Anyone who knows encryption already knows that users are anonymous and access is without permission. It is almost impossible for non-regulatory actors like miners to obtain the information they need to fill out the 1099 form. In fact, this may mean that the United States actually bans mining.

This sounds crazy, but it can happen. Most encryption legislation has nowhere to go, so it is easy to overlook. Not this time. The clause is part of a bipartisan and other popular infrastructure bill, which is being passed quickly by Congress and is very likely to be passed .

You may ask, what is the relationship between encryption and infrastructure?

The bill must include a “pay” clause to increase revenue from new expenditures, thereby keeping it income neutral as a whole. The definition of “broker” is one of the payment clauses in the draft Senate bill.

In such a bill, there are three main ways to increase revenue: increase current taxes, increase new taxes, or improve tax compliance. Allegedly, this belongs to the third category-letting people pay the taxes they already owe. Congress believes that cryptocurrency is full of tax evaders. (It is not.)

Infrastructure costs are estimated to be >1 trillion US dollars. Congress assessed the tax definition of the new crypto “broker” bill at 28 billion U.S. dollars, an increase in tax revenue. I don’t know how they got this number or how it was calculated. In any case, this is not the way to deal with major new regulations.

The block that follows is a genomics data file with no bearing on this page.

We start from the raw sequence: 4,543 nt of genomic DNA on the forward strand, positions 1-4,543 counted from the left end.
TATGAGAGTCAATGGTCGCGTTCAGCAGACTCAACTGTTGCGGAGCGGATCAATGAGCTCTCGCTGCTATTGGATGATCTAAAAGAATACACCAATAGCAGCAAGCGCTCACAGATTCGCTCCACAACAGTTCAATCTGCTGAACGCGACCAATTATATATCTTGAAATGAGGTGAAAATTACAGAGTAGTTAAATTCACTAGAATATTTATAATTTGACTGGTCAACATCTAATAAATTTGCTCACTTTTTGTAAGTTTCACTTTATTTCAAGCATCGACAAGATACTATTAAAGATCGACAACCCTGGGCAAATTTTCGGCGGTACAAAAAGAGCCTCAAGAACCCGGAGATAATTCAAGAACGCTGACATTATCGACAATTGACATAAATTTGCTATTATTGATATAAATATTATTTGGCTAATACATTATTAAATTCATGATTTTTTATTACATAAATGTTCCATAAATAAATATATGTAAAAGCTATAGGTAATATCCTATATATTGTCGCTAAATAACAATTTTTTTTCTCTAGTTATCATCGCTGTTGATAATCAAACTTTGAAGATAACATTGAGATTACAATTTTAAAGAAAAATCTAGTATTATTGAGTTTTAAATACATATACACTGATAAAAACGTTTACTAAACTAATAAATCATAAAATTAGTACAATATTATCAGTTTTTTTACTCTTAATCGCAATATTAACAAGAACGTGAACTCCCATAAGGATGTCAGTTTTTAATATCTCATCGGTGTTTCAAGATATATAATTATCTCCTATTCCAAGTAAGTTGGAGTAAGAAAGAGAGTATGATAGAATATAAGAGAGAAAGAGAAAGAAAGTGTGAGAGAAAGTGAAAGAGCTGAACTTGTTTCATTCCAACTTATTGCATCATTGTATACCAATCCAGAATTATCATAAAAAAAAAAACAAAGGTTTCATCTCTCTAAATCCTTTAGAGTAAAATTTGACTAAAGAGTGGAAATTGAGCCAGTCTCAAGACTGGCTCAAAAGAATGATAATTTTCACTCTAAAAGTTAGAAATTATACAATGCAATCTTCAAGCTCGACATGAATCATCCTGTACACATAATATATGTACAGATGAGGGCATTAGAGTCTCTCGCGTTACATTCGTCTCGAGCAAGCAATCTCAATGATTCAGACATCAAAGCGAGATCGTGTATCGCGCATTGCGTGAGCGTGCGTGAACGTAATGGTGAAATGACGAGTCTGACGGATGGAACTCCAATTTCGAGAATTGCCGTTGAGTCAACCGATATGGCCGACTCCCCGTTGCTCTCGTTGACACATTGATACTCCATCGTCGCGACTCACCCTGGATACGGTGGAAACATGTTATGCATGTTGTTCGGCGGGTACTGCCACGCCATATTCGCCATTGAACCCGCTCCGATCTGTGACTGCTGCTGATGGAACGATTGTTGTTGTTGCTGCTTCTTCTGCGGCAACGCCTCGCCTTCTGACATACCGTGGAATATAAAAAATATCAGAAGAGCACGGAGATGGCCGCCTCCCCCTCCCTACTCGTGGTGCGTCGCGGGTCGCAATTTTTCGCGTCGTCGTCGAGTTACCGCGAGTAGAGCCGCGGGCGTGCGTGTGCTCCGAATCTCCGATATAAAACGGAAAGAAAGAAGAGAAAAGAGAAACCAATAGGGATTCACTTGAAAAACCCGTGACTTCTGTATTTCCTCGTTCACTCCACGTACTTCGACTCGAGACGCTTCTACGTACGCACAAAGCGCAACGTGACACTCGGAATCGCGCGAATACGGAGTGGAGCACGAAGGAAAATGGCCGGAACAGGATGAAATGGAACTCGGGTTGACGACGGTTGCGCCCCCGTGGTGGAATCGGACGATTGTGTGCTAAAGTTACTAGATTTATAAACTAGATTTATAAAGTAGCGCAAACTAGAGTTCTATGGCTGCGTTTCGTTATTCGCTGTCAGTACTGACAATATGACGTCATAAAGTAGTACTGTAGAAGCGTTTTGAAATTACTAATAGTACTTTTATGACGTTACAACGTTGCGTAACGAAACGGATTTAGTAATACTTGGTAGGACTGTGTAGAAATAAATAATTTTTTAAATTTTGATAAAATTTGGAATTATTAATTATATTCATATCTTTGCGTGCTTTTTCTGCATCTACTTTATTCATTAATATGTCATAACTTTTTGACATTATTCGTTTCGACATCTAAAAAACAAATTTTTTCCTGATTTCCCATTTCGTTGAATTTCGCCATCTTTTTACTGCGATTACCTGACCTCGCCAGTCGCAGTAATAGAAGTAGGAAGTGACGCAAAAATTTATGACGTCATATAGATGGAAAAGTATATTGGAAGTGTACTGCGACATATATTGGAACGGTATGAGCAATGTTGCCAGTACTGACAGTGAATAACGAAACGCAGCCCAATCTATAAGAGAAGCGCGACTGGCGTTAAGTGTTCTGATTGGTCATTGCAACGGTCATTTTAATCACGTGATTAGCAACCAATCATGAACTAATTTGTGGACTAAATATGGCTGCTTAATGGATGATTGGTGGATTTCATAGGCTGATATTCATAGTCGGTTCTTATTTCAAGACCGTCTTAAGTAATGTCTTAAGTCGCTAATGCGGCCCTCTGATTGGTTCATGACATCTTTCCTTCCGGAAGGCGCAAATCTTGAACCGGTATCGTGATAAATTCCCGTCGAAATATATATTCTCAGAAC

This is a seriously misguided clause. If adopted, it will do more harm than good to the interests of the United States. I will give you my top five reasons:

1. First, it is illogical to adopt a regulation that is almost impossible to comply with, unless the goal is to kill the industry.

2.  Secondly, this will be a huge foreign policy failure. After China made the geopolitical mistakes that forced miners to leave their country, many of us hope that the United States can capture market share in this critical area. We cannot make the same mistakes as other countries. We must stay in the game (market).

3.  Third, it doesn’t work. As the U.S. crypto industry closes or goes offshore, we lose two (or ten) U.S. dollars for every dollar of tax increase. As more and more users “blacken” on unregulated platforms, the IRS will receive less revenue, rather than a deeper understanding of taxable crypto benefits.